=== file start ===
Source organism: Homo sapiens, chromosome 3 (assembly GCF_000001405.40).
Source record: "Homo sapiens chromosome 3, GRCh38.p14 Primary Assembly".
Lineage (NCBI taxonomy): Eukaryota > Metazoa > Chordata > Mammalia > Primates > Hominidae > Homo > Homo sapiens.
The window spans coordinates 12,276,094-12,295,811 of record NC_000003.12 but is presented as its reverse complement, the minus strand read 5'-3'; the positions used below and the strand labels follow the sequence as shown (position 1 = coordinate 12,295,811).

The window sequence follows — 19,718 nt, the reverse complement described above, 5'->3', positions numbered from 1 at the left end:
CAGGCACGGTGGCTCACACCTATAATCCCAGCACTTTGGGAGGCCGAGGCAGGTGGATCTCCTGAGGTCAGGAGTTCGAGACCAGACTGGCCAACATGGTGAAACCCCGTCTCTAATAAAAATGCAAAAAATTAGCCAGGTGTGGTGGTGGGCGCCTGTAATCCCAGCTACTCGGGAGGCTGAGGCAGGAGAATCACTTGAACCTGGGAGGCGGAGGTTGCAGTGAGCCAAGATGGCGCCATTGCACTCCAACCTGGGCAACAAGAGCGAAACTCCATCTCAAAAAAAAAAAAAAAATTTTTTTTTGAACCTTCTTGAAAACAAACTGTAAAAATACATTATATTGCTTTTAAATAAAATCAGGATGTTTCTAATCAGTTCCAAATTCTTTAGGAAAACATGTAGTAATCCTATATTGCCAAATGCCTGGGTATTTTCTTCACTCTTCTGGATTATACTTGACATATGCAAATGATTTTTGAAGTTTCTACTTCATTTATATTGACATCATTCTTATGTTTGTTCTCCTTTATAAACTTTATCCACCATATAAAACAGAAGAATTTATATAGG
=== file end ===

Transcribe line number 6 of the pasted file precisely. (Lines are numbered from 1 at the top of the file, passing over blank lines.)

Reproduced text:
CAGGCACGGTGGCTCACACCTATAATCCCAGCACTTTGGGAGGCCGAGGCAGGTGGATCTCCTGAGGTCAGGAGTTCGAGACCAGACTGGCCAACATGGTGAAACCCCGTCTCTAATAAAAATGCAAAAAATTAGCCAGGTGTGGTGGTGGGCGCCTGTAATCCCAGCTACTCGGGAGGCTGAGGCAGGAGAATCACTTGAACCTGGGAGGCGGAGGTTGCAGTGAGCCAAGATGGCGCCATTGCACTCCAACCTGGGCAACAAGAGCGAAACTCCATCTCAAAAAAAAAAAAAAAATTTTTTTTTGAACCTTCTTGAAAACAAACTGTAAAAATACATTATATTGCTTTTAAATAAAATCAGGATGTTTCTAATCAGTTCCAAATTCTTTAGGAAAACATGTAGTAATCCTATATTGCCAAATGCCTGGGTATTTTCTTCACTCTTCTGGATTATACTTGACATATGCAAATGATTTTTGAAGTTTCTACTTCATTTATATTGACATCATTCTTATGTTTGTTCTCCTTTATAAACTTTATCCACCATATAAAACAGAAGAATTTATATAGG